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Backlash continues over hydroelectric power projects in Guatemala

GUATEMALA CITY – The streets of Guatemala City brimmed for a few hours last Thursday morning with as many as 20,000 protesters from the countryside. The demonstration was intended to apply pressure on the nation’s highest court, which is currently considering the constitutionality of a plan to expand energy projects throughout rural regions of Guatemala.

While the core issue the Constitutional Court is considering is whether imminent domain can be used by President Otto Pérez Molina for the construction of new electricity transmission towers, the protesters came with a host of issues related to the expansion of hydroelectric projects and the price of electricity in Guatemala’s outer departments. The protesters primarily complained that the price of electricity was too high – up to 50 percent of monthly wages outside of the capital region – and that expanded electricity projects like hydroelectric dams would displace communities and result in land seizures.

Another issue is the nationalization of power companies. While electricity production and distribution is managed by a public company in the capital region, the rest of the country relies on private power companies. Consequently, the cost of electricity is far higher in rural regions of Guatemala, although Erick Archila, minister of energy and mines, argued before the court that an estimated $31 million of electricity is stolen through ersatz connections throughout the country, which contributes to the high price of power. The proposed expansion of electric towers is meant to combat this problem, at least in part.

Nevertheless, Guatemala also has a legacy of expanding hydroelectric power at the expense of indigenous communities. The construction of the Chixoy Dam and related Río Negro massacre in the early 1980s continues to be a divisive issue. The Guatemalan government has thus far failed to pay $154.5 million in reparations, an issue that caused the U.S. government to suspend aid to Guatemala’s army until the situation is rectified.

“There’s no justice for the people whose human rights were violated,” Kelsey Alford-Jones, executive director of the Guatemalan Human Rights Commission USA, said. Major hydroelectric and mining projects are notorious for “corruption and rubber stamping of environmental impact reports,” which has “led to severe lack of trust in public institutions.”

A report released last week by Guatemala’s Human Rights Ombudsman’s Office identified 57 points of conflict in the nation that “generate a lack of governability,” director Mario Minera told the daily Prensa Libre. Of these 57 sources of conflict, at least 17 are hydroelectric projects, including Chixoy and another project, Xalalá, in Quiché. This project endangers at least 50 rural communities.

“The Xalalá project is huge,” Alford-Jones said. “It’s a project that’s incredibly contentious, [and] that’s been staled due to widespread … community opposition.”

Another hugely divisive project is the Barillas Dam project in Huehuetenango, where a community leader was killed in 2012, and a soldier died in October 2013. According to Alford-Jones, “distrust” and a “history of human rights violations … are leading to a lot of the tension there.”

In September, with Barillas under a state of martial law, the government issued a series of arrest warrants against community members on what are seen by many as trumped-up charges.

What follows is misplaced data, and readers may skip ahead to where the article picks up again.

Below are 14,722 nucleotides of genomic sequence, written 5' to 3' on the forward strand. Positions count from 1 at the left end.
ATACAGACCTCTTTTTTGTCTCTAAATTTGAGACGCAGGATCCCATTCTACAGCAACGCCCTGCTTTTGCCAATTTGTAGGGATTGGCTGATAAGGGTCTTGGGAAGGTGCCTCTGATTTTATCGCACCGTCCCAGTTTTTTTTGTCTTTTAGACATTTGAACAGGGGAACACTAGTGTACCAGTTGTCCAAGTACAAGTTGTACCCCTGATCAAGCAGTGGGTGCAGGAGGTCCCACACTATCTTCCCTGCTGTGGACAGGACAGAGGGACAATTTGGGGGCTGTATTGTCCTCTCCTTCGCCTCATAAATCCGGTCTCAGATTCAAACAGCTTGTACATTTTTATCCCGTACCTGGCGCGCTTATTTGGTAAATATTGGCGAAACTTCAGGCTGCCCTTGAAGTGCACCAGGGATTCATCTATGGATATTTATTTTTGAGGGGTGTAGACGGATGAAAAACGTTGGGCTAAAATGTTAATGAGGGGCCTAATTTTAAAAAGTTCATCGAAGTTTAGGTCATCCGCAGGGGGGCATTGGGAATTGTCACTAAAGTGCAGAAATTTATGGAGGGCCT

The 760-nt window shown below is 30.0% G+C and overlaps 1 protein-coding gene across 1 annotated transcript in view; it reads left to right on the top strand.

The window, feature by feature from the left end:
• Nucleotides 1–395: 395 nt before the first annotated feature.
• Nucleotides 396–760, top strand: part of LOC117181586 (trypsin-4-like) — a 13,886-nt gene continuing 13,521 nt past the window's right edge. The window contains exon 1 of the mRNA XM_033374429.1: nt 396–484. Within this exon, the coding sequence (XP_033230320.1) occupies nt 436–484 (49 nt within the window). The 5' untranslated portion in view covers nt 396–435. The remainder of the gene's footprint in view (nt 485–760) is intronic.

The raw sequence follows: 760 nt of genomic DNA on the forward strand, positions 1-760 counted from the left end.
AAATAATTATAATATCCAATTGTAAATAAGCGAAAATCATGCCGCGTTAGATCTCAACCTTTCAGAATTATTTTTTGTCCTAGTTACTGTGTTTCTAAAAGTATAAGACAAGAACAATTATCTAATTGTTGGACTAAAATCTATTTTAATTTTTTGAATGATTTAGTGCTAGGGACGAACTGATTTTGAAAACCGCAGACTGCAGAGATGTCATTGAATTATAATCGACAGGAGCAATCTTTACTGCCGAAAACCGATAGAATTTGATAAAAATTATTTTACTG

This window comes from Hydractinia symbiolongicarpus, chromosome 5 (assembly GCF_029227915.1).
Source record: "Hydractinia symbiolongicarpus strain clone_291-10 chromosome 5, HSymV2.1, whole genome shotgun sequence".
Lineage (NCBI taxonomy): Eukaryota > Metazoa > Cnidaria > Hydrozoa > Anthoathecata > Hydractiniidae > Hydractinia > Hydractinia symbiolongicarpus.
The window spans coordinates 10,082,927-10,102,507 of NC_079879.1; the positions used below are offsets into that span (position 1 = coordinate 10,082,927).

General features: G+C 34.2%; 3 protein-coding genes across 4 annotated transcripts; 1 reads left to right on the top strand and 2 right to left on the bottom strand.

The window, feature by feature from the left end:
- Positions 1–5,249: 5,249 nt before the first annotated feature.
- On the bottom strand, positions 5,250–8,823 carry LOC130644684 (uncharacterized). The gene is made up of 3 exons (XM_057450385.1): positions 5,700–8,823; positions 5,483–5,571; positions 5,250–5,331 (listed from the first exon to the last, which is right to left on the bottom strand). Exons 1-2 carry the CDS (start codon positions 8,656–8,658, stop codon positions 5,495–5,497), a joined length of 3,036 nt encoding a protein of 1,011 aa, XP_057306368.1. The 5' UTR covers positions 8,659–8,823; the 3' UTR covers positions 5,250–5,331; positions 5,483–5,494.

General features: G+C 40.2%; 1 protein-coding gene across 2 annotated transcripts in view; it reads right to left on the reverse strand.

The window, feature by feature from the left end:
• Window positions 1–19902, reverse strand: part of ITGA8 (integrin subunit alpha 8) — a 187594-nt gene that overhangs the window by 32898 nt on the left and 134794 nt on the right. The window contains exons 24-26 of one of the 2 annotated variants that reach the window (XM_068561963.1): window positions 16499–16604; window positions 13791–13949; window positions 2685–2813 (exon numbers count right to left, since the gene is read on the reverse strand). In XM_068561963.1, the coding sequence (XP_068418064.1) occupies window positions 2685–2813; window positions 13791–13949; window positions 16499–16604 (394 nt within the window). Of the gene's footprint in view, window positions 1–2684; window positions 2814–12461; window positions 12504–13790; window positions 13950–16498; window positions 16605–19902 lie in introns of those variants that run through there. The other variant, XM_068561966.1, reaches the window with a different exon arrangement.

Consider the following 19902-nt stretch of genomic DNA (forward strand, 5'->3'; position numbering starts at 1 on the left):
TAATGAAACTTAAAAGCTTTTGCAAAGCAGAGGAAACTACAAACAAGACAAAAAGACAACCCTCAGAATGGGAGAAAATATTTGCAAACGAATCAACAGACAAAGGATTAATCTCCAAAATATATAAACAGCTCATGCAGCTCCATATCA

While hydroelectric projects are often carried out under the auspices of development, the end result historically has been that although rural communities may find themselves displaced from their land and with rivers they depend on diverted, there are few benefits. Electricity remains hard to find and expensive in many parts of Guatemala, and communities do not receive any kind of financial benefits from the power produced by new facilities. Many rural communities see new hydroelectric projects as primarily benefitting corporate and government interests.

“One thing that we are seeing … when you look at a map of the new electricity rings that they’re creating [is that] the location of the hydroelectric dams coincides with mining and extractive industry projects,” Alford-Jones said. Due to the social instability caused by these projects, new military installations soon follow.

“The state puts the extractive companies as the focus of development,” Daniel Pascual, coordinator of the United Peasant Committee told Prensa Libre. “They have not taken into account the worldview of the indigenous towns, centered on the respect of the fountains of life.”

While the Guatemalan government is required by law to consult with communities before major projects, this rarely happens, and the dozens of local referenda that have been held to block projects have by and large been summarily ignored.

Last Thursday evening, 14 communities in Petén lost power as a result of torrential rains. The power was restored Friday morning.

Benjamin Reeves is a freelance journalist based in Antigua, Guatemala. Follow him on Twitter and on his blog.


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The vast majority of hydro projects in Guatemala are “run of river” and are less than 25MW. These projects require a small dam and head pond and have a very small footprint. With many of these projects the developer agrees to supply the local community with electricity at a discounted rate. Hydro electricity is carbon neutral renewable energy that is far better on the environment
than using coal, bunker, or burning sugar cane bagasse.
This article shows the anti development bias of the author and should have been more balanced.

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